“Clients may choose the site they prefer to go to (Town Centre or Keystone Centre), however they may be re-directed to the other site in order to help balance lineups and shorten wait times,” PMH said in a statement.
“PMH asks individuals who are not symptomatic or who have not been directed by Public Health or
Occupational Health to be tested, to please refrain from coming to the Brandon test sites at this time.”
One woman in line Tuesday morning told Global News the increase of cases was bound to happen.
“A lot of people did let their guard down, and that’s why we’ve got a few cases,” she said. “It’s nothing that we can’t control.”
— with files from Abigail Turner
© 2020 Global News, a division of Corus Entertainment Inc.
More COVID cases among Manitoba meat plant staff, but no closure planned – Red Deer Advocate
BRANDON, Man. — Manitoba’s top doctor says stricter regional restrictions are possible as a cluster of COVID-19 cases in the province’s second-largest city grew to 64, with more than a third them workers at a hog-processing plant.
Maple Leaf Foods said Monday that 23 of its employees in Brandon had tested positive for COVID-19, though neither the company nor public health officials believe the virus has been spreading within the workplace.
Manitoba reported 16 new cases on Monday, bringing the provincial total to 558. There are currently 196 active infections.
Chief Medical Officer Brent Roussin said there is some evidence of community transmission in Brandon, though most cases are linked to a known source.
“Our approach is to not have widespread restrictions, (but to) take a much more surgical approach,” Roussin said.
“So we haven’t been looking at anything specifically right now. That’s always obviously on the table.”
He said officials have been closely monitoring the Maple Leaf plant, though there’s nothing to suggest virus spread within the facility.
“The company is going beyond public health recommendations and is having a larger number of workers self-isolating than what was recommended by public health,” Roussin said.
“We’re in regular communication with the company, which has been quite co-operative and continues to share information with us.”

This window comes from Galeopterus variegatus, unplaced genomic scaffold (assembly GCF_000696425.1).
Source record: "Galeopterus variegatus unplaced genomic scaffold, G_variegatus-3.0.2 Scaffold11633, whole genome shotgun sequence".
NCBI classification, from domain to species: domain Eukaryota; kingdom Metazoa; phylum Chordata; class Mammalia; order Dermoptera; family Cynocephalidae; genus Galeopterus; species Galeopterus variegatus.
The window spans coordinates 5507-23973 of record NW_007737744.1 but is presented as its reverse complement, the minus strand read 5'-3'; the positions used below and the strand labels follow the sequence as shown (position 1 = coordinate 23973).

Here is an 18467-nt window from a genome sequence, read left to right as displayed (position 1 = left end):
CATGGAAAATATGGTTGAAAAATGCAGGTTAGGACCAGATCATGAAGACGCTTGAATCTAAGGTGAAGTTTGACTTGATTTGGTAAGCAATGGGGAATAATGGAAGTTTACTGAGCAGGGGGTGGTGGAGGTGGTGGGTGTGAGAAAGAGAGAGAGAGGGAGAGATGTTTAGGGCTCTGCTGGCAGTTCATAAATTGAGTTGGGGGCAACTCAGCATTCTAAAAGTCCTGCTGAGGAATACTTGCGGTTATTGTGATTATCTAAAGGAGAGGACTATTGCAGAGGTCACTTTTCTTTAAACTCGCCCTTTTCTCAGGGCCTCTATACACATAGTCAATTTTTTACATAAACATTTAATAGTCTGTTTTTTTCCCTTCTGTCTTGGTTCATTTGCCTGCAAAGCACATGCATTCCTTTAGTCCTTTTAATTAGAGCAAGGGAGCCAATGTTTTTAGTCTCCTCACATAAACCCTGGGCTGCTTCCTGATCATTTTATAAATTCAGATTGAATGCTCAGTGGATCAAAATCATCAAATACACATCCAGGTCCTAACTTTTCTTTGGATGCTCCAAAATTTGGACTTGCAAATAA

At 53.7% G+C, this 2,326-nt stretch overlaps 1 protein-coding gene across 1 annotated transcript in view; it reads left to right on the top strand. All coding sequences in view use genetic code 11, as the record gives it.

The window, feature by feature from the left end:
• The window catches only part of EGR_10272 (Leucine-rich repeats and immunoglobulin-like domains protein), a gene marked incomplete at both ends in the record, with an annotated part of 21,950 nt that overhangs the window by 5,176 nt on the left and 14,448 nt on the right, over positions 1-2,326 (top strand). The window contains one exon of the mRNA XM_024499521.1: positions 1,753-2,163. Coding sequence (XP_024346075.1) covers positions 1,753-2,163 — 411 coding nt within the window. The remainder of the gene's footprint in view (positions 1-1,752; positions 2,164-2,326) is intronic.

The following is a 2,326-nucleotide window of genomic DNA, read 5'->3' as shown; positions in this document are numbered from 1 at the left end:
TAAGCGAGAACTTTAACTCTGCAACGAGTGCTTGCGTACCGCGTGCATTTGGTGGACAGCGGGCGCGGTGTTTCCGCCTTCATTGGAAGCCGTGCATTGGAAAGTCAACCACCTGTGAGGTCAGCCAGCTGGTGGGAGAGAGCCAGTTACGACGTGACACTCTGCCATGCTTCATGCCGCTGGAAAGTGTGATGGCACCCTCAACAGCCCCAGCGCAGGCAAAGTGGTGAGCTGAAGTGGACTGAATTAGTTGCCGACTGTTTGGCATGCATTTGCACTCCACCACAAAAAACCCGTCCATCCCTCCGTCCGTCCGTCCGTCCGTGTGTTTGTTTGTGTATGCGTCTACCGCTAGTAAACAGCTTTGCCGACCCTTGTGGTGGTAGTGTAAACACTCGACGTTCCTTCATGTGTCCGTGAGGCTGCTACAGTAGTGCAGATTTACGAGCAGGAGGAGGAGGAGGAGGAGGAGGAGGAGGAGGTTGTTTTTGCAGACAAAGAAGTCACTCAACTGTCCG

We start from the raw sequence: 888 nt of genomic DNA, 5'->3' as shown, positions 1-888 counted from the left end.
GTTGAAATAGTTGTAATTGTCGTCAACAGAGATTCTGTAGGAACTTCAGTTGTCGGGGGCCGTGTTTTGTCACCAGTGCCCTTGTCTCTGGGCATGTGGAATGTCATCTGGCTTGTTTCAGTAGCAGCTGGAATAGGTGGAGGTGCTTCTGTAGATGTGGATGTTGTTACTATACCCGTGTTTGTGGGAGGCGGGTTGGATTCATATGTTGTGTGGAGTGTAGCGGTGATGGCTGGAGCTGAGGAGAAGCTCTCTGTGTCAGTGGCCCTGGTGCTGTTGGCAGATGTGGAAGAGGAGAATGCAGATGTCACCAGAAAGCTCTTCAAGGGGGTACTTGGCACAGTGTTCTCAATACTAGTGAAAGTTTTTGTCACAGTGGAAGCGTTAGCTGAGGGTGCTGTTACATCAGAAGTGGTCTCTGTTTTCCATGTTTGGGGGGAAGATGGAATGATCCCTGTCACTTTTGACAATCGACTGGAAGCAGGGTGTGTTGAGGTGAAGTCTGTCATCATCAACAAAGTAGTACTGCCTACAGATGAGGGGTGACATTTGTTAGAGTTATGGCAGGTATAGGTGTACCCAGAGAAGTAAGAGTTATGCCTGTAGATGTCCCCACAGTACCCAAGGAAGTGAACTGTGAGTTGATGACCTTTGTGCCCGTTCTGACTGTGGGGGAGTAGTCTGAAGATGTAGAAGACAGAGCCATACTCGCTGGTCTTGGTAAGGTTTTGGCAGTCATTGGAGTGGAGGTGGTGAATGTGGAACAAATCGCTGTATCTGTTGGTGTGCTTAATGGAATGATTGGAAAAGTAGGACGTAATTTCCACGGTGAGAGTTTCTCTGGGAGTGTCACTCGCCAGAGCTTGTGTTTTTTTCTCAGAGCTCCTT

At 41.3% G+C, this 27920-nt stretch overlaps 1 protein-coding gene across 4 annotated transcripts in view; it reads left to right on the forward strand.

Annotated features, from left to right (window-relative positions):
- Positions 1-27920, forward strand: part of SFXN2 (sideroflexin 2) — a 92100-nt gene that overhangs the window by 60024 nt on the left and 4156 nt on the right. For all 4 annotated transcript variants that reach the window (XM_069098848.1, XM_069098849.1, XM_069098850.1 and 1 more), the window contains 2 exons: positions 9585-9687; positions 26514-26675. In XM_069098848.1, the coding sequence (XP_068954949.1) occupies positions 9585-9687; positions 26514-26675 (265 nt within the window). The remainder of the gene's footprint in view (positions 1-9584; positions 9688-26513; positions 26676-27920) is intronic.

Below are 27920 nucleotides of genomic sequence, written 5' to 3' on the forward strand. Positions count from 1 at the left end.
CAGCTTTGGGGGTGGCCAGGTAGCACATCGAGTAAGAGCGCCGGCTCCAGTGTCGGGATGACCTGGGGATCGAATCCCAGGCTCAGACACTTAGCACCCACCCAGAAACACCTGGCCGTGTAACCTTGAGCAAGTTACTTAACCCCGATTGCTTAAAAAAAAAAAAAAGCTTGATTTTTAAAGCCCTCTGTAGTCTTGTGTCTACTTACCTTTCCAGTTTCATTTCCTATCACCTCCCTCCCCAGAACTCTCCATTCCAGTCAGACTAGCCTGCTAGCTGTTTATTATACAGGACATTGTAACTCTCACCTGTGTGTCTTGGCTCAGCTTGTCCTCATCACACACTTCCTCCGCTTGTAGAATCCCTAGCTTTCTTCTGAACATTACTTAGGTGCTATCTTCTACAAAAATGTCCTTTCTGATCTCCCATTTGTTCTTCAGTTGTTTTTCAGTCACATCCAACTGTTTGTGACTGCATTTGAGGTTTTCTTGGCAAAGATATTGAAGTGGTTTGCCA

Maple Leaf vice-president Janet Riley said pandemic protocols include daily health and temperature screening, mandatory face coverings and social distancing.
“Public health officials support our view that our workplace remains safe and that there is no reason to suspend operations,” she said in an emailed statement.
“Simply put, based on all the evidence, COVID-19 is not being spread at our plant. It is important to note that 144 members of our Brandon plant team have tested negative for COVID-19.”
United Food and Commercial Workers Local 832, which represents 2,000 Maple Leaf employees, has been calling for a brief halt to operations until outstanding COVID-19 tests for known virus contacts come back.
Union president Jeff Traeger said some of the positive cases have been among people working the same shift in the same department at Maple Leaf.
“And so I think it’s either a very strong coincidence or maybe they haven’t gotten it right — I don’t know.”
Either way, he said the plant should take a pause given how many workers carpool and take public transit to and from work.
Traeger said aside from refusing a shutdown, Maple Leaf has done a good job acting on recommendations to make operations safer. He added the company, union and government are discussing setting up testing at the plant.
He said the union is trying to avoid the “worst-case scenario” seen at the Cargill cattle slaughterhouse south of Calgary this spring, where nearly half the workers tested positive for COVID-19.
Traeger said workers, many of whom came to Canada as temporary foreign workers, are “absolutely terrified.”
“A large, large percentage of them have contacted the union office looking for a way to not go to work, but of course they’ve all got bills to pay.”
Brandon Mayor Rick Chrest said the Maple Leaf plant is by far the single biggest private employer in the community, but he would support a temporary closure if public health officials deemed it necessary.
The same goes to any possible broader lockdowns for the region.
“Throughout this, we have deferred to public health experts to really provide the direction and we’ve carefully and deliberately followed their lead from the very beginning of the pandemic,” Chrest said in an interview.
“These people have the expertise and the skill and training and experience to be able to lead us on this.”
— By Lauren Krugel in Calgary
This report by The Canadian Press was first published on August 10, 2020